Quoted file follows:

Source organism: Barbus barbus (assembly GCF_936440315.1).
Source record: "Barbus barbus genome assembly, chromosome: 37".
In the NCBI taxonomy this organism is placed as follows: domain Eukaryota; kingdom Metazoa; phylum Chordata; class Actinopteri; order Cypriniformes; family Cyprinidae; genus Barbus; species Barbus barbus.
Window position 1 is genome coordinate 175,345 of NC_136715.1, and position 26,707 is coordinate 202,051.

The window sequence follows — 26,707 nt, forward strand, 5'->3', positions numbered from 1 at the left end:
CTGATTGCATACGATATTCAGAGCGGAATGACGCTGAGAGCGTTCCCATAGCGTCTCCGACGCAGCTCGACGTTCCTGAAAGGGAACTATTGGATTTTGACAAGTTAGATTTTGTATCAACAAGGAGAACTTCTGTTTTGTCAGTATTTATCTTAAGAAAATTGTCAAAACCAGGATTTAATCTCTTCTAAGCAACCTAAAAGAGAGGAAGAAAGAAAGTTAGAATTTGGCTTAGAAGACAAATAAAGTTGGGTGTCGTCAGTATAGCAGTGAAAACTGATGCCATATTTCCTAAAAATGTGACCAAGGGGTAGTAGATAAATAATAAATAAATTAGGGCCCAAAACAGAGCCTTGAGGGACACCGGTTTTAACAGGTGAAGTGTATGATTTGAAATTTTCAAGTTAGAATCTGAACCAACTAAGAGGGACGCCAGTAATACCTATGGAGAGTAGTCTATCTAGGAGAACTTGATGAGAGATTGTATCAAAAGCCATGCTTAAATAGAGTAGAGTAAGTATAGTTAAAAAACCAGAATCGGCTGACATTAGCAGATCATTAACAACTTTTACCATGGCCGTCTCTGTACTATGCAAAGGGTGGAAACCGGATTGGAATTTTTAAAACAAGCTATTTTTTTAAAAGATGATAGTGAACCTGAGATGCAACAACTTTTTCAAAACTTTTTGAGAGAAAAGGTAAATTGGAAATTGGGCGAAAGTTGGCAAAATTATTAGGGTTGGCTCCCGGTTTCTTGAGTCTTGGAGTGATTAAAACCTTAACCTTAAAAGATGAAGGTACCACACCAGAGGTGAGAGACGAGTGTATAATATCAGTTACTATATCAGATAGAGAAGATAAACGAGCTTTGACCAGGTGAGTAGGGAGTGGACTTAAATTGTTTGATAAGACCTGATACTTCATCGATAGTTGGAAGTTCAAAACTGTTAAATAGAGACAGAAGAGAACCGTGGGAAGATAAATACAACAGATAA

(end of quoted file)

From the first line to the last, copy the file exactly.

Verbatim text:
Source organism: Barbus barbus (assembly GCF_936440315.1).
Source record: "Barbus barbus genome assembly, chromosome: 37".
In the NCBI taxonomy this organism is placed as follows: domain Eukaryota; kingdom Metazoa; phylum Chordata; class Actinopteri; order Cypriniformes; family Cyprinidae; genus Barbus; species Barbus barbus.
Window position 1 is genome coordinate 175,345 of NC_136715.1, and position 26,707 is coordinate 202,051.

The window sequence follows — 26,707 nt, forward strand, 5'->3', positions numbered from 1 at the left end:
CTGATTGCATACGATATTCAGAGCGGAATGACGCTGAGAGCGTTCCCATAGCGTCTCCGACGCAGCTCGACGTTCCTGAAAGGGAACTATTGGATTTTGACAAGTTAGATTTTGTATCAACAAGGAGAACTTCTGTTTTGTCAGTATTTATCTTAAGAAAATTGTCAAAACCAGGATTTAATCTCTTCTAAGCAACCTAAAAGAGAGGAAGAAAGAAAGTTAGAATTTGGCTTAGAAGACAAATAAAGTTGGGTGTCGTCAGTATAGCAGTGAAAACTGATGCCATATTTCCTAAAAATGTGACCAAGGGGTAGTAGATAAATAATAAATAAATTAGGGCCCAAAACAGAGCCTTGAGGGACACCGGTTTTAACAGGTGAAGTGTATGATTTGAAATTTTCAAGTTAGAATCTGAACCAACTAAGAGGGACGCCAGTAATACCTATGGAGAGTAGTCTATCTAGGAGAACTTGATGAGAGATTGTATCAAAAGCCATGCTTAAATAGAGTAGAGTAAGTATAGTTAAAAAACCAGAATCGGCTGACATTAGCAGATCATTAACAACTTTTACCATGGCCGTCTCTGTACTATGCAAAGGGTGGAAACCGGATTGGAATTTTTAAAACAAGCTATTTTTTTAAAAGATGATAGTGAACCTGAGATGCAACAACTTTTTCAAAACTTTTTGAGAGAAAAGGTAAATTGGAAATTGGGCGAAAGTTGGCAAAATTATTAGGGTTGGCTCCCGGTTTCTTGAGTCTTGGAGTGATTAAAACCTTAACCTTAAAAGATGAAGGTACCACACCAGAGGTGAGAGACGAGTGTATAATATCAGTTACTATATCAGATAGAGAAGATAAACGAGCTTTGACCAGGTGAGTAGGGAGTGGACTTAAATTGTTTGATAAGACCTGATACTTCATCGATAGTTGGAAGTTCAAAACTGTTAAATAGAGACAGAAGAGAACCGTGGGAAGATAAATACAACAGATAA